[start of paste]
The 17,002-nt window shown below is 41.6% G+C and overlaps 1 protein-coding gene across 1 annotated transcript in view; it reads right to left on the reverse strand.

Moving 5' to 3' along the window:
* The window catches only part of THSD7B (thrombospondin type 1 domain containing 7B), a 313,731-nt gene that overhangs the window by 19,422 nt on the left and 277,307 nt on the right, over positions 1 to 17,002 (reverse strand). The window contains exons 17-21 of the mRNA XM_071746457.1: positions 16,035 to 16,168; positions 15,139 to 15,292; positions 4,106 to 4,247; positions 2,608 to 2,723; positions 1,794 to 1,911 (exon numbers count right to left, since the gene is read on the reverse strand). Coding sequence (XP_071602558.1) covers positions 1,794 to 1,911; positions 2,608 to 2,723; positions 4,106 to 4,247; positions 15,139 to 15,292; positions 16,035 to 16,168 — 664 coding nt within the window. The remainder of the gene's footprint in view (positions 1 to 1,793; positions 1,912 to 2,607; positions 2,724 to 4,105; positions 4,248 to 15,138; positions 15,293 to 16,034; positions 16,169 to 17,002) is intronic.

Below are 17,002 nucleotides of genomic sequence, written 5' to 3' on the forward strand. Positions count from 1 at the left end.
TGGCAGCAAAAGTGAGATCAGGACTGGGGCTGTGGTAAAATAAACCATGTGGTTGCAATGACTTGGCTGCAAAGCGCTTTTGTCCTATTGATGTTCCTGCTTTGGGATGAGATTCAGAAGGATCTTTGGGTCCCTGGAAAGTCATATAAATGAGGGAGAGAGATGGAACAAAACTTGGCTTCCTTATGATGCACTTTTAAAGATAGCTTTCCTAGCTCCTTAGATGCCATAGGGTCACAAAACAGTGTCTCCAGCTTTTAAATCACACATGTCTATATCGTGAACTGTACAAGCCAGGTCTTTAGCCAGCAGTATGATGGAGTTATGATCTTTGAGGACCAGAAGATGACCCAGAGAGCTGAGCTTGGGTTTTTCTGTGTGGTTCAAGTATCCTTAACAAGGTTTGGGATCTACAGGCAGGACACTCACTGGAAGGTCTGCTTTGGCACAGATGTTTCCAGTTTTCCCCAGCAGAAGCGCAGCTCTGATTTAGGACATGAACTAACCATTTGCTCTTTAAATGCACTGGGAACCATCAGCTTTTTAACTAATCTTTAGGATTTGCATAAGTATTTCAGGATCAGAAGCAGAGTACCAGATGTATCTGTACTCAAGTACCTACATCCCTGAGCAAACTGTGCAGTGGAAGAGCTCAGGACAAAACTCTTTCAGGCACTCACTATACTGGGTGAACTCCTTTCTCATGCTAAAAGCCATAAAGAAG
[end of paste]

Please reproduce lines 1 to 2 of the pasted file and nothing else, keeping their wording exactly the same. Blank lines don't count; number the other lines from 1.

The 17,002-nt window shown below is 41.6% G+C and overlaps 1 protein-coding gene across 1 annotated transcript in view; it reads right to left on the reverse strand.

Moving 5' to 3' along the window: